Background: Multiple risk factor interventions using counselling and educational methods assumed to be efficacious and cost-effective in reducing coronary heart disease (CHD) mortality and morbidity and that they should be expanded. Trials examining risk factor changes have cast doubt on the effectiveness of these interventions. Objectives: To assess the effects of multiple risk factor interventions for reducing total mortality, fatal and non-fatal events from CHD and cardiovascular risk factors among adults assumed to be without prior clinical evidence CHD.. Search strategy: We updated the original search BY SEARCHING CENTRAL (2006, Issue 2), MEDLINE (2000 to June 2006) and EMBASE (1998 to June 2006), and checking bibliographies. Selection criteria: Randomised controlled trials of more than six months duration using counselling or education to modify more than one cardiovascular risk factor in adults from general populations, occupational groups or specific risk factors (i.e. diabetes, hypertension, hyperlipidaemia, obesity). Data collection and analysis: Two authors extracted data independently. We expressed categorical variables as odds ratios (OR) with 95% confidence intervals (CI). Where studies published subsequent follow-up data on mortality and event rates, we updated these data. Main results: We found 55 trials (163,471 participants) with a median duration of 12 month follow up. Fourteen trials (139,256 participants) with reported clinical event endpoints, the pooled ORs for total and CHD mortality were 1.00 (95% CI 0.96 to 1.05) and 0.99 (95% CI 0.92 to 1.07), respectively. Total mortality and combined fatal and non-fatal cardiovascular events showed benefits from intervention when confined to trials involving people with hypertension (16 trials) and diabetes (5 trials): OR 0.78 (95% CI 0.68 to 0.89) and OR 0.71 (95% CI 0.61 to 0.83), respectively. Net changes (weighted mean differences) in systolic and diastolic blood pressure (53 trials) and blood cholesterol (50 trials) were -2.71 mmHg (95% CI -3.49 to -1.93), -2.13 mmHg (95% CI -2.67 to -1.58 ) and -0.24 mmol/l (95% CI -0.32 to -0.16), respectively. The OR for reduction in smoking prevalence (20 trials) was 0.87 (95% CI 0.75 to 1.00). Marked heterogeneity (I(2) > 85%) for all risk factor analyses was not explained by co-morbidities, allocation concealment, use of antihypertensive or cholesterol-lowering drugs, or by age of trial. Authors' conclusions: Interventions using counselling and education aimed at behaviour change do not reduce total or CHD mortality or clinical events in general populations but may be effective in reducing mortality in high-risk hypertensive and diabetic populations. Risk factor declines were modest but owing to marked unexplained heterogeneity between trials, the pooled estimates are of dubious validity. Evidence suggests that health promotion interventions have limited use in general populations.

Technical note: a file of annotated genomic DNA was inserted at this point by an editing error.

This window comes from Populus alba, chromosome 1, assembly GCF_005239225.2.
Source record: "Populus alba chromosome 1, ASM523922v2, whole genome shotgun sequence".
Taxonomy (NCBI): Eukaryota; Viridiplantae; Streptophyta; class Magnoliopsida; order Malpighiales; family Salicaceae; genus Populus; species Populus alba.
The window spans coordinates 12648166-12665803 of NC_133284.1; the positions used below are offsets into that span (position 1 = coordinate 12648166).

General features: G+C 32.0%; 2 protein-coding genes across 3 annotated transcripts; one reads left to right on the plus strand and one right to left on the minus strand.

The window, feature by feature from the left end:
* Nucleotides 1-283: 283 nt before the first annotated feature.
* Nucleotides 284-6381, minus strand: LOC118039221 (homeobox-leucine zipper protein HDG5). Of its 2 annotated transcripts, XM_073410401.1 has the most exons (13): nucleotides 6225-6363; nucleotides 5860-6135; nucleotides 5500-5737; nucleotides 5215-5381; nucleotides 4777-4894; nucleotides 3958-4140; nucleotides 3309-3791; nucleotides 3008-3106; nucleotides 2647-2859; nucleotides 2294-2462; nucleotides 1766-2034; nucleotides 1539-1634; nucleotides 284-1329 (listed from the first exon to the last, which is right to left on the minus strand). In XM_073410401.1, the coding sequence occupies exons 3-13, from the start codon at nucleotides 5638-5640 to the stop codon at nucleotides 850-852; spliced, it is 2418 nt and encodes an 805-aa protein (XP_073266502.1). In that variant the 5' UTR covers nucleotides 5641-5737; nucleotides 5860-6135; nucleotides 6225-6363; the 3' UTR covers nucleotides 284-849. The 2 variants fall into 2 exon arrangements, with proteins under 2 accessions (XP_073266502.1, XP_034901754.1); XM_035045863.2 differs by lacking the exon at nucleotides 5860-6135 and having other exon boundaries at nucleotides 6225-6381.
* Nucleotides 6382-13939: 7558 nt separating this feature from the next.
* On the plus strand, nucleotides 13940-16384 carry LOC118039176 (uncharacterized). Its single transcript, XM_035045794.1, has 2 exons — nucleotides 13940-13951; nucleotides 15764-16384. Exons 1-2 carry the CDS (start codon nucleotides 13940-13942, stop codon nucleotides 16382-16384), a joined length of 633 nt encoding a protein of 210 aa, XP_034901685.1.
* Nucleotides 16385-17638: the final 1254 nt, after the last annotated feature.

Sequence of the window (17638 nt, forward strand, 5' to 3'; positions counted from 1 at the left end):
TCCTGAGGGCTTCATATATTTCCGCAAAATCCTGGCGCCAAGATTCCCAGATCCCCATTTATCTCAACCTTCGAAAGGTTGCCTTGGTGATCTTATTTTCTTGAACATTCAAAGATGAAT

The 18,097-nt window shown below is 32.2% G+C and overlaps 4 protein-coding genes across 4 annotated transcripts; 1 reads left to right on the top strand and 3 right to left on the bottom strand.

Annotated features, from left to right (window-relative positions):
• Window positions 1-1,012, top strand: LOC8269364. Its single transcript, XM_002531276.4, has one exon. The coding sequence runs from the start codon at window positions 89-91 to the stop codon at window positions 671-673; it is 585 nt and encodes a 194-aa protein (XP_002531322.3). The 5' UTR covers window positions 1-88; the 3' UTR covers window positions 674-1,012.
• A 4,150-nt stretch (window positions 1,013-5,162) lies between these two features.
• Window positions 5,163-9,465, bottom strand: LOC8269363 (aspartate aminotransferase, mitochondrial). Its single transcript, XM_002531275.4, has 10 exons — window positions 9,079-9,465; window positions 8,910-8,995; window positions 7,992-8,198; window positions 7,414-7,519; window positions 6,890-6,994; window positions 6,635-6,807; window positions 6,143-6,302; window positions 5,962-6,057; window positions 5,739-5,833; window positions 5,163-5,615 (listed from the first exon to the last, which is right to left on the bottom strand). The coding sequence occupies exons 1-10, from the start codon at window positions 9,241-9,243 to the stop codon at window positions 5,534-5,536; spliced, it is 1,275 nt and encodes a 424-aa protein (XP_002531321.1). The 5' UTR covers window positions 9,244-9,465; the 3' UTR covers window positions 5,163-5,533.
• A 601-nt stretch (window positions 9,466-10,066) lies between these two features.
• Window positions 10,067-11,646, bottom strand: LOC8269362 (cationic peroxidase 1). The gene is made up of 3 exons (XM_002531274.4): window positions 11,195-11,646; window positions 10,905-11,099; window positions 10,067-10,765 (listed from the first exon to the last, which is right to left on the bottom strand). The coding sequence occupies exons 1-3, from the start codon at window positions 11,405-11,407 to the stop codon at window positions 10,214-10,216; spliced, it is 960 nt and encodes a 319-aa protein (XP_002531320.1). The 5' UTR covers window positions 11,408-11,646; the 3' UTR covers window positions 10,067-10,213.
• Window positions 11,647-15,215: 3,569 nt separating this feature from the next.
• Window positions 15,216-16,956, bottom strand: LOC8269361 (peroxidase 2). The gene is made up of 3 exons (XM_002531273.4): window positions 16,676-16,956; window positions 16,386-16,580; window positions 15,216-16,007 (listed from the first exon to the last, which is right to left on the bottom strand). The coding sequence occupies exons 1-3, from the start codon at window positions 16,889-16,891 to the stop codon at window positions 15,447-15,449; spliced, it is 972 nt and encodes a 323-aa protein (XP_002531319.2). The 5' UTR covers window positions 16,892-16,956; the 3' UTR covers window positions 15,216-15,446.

A rapid increase in the prevalence of obesity has been reported in France since 1990. We investigated the impact of birth cohort on the changes in obesity prevalence after taking into account age and survey period. We analyzed data from 4 national surveys in 1997, 2000, 2003, and 2006. For each survey, self-reported data on weight and height were recorded on mailed questionnaires sent to a sample of 20,000 households, representative of the French population. Obesity was defined according to World Health Organization criteria as body mass index >or=30 kg/m. We modeled the prevalence of obesity using logistic regression with age, cohort, and period as explanatory variables. As these variables are linearly dependent, only nonlinear effects can be estimated uniquely and interpreted, after including specific chosen constraints in the models. There was a progressive increase in the prevalence of obesity between 1997 and 2006, attributable either to a period effect or to a cohort effect. There was a substantial departure from a linear trend for the cohort effect only, which seemed to be stronger in women: there was an acceleration in the prevalence of obesity with birth cohort for individuals born after the mid-1960s, in both sexes. Our results are consistent with previous studies in other countries. Compared with older generations, men and women born in the late 1960s may have been subject to early exposures that increased their lifelong susceptibility to obesity.
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A. Dibie et al. / Annales de Cardiologie et d'Angéiologie xxx (2018) xxx-xxx 7